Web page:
KANSAS CITY - Investigations have been launched by various agencies, and civil lawsuits filed, following the Table Rock Lake tragedy on July 19.
Most recently, Missouri Attorney General Josh Hawley announced he was launching an investigation that could lead to criminal charges against the operators of the boat, which sank on Table Rock Lake during a storm killing 17, including nine members of one family.
Two lawsuits were filed in the U.S. District Court in Kansas City on behalf of four members of that same family from Indianapolis, Ervin Coleman, 76, and Maxwell Ly, 2, in one suit, and Angela Coleman and Belinda Coleman in another. They seek $100 million in damages.
Ripley Entertainment, Ride the Ducks International, Ride the Ducks of Branson, the Herschend Family Entertainment Corp. and Amphibious Vehicle Manufacturing were all named in the lawsuit.
A third suit was filed in Taney County Circuit Court in Missouri by Michelle Chaffer, Christina Taylor and Rebekah Wittington. They want more than $125,000 in damages following the deaths of their parents, William and Janice Bright.
The National Transportation Safety Board also is investigating, with a focus on both whether the operators knew a storm was brewing prior to the boat taking to the water and on the boat's worthiness. Its investigators are working alongside the US Coast Guard.
Professor Sam Halabi, a tort expert at the University of Missouri School of Law, said these multiple investigations and suits were expected.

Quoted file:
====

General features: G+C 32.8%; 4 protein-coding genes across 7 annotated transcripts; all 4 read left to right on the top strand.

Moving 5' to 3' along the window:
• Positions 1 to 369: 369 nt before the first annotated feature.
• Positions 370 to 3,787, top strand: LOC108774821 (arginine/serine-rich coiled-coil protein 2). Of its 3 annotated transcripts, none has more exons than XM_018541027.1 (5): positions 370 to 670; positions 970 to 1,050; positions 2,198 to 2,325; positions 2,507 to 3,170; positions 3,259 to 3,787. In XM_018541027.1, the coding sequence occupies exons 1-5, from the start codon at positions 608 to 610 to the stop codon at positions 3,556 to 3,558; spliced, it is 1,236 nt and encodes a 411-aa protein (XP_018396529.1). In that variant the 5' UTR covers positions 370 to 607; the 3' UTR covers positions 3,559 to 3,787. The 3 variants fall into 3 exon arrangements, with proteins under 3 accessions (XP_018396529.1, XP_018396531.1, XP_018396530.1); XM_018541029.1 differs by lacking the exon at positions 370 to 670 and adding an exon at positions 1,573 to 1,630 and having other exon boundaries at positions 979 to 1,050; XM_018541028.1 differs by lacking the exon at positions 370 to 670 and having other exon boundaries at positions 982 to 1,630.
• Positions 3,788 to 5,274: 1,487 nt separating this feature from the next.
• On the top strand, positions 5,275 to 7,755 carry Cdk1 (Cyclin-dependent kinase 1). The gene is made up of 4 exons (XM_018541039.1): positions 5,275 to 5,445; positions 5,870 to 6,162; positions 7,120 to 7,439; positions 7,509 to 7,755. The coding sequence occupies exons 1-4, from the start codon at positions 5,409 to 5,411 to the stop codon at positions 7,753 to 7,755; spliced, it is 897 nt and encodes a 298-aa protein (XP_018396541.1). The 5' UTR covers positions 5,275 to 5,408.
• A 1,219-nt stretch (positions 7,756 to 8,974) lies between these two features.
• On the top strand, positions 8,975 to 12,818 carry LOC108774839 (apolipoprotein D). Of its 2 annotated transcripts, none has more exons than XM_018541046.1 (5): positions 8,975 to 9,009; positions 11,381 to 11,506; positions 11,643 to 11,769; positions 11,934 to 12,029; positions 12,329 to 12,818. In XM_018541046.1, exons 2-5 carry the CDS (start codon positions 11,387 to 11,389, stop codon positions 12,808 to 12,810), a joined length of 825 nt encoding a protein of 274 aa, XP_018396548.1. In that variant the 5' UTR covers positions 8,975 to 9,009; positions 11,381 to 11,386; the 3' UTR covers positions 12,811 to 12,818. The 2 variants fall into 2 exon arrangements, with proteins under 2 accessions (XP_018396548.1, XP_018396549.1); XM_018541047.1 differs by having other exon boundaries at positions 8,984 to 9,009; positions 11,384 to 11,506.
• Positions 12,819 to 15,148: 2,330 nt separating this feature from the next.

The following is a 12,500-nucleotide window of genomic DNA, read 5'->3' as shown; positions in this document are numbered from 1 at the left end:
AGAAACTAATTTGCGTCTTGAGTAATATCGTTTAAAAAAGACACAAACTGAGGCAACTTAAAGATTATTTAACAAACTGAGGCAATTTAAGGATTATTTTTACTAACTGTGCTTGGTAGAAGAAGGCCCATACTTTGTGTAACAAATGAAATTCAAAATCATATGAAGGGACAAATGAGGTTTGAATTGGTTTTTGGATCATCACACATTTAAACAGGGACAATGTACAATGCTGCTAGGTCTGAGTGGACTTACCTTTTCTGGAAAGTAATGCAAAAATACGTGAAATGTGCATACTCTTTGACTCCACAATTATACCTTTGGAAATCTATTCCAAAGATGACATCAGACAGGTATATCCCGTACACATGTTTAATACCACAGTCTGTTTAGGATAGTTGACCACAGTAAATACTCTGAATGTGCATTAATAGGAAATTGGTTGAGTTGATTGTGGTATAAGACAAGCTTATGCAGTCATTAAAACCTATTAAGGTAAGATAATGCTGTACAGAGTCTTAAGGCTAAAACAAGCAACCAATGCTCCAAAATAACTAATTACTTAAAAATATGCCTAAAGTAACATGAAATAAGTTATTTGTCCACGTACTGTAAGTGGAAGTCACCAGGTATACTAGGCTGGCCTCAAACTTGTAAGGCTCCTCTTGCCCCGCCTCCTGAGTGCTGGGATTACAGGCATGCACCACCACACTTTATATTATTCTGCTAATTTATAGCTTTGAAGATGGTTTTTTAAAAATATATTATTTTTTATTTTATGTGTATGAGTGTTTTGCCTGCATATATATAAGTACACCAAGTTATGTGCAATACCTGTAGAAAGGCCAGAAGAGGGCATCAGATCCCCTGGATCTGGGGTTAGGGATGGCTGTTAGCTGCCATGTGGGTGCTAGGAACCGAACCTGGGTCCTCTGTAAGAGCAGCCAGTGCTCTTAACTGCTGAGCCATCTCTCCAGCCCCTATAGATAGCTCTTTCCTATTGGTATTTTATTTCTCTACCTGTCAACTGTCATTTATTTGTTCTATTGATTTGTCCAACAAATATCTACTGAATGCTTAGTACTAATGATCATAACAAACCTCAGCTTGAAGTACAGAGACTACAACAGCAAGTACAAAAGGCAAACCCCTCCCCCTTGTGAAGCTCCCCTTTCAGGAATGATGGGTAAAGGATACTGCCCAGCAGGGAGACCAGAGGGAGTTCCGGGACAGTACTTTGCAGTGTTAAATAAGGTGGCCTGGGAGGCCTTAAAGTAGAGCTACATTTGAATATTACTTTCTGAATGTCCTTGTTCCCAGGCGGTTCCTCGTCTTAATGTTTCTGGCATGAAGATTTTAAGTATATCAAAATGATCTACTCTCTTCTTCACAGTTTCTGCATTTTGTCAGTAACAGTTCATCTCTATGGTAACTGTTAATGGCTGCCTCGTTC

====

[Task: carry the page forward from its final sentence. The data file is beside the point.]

It will come down to what the defendants knew, and when, Halabi told the St. Louis Record.
Halabi noted that there were previous cases, notably in Philadelphia and Arkansas, that will give judges presiding over any lawsuits pre-existing information, even when there is no binding precedent.
"It could be persuasive, but any judge will be pretty free to decide what to admit," Halabi said.
The plaintiffs suing in state court on behalf of two of those who died have hired a Philadelphia firm, Saltz, Mongeluzzi, Barrett & Bendesky, the lead lawyers in a suit following a duck boat crash in that city that was settled for $17 million.
It is not known how the firm became involved but "as a general professional and ethical point, (attorneys) are broadly prevented from actively recruiting clients," Halabi said.
Plaintiffs in the federal court cases hired Springfield attorneys Aleshire and Robb.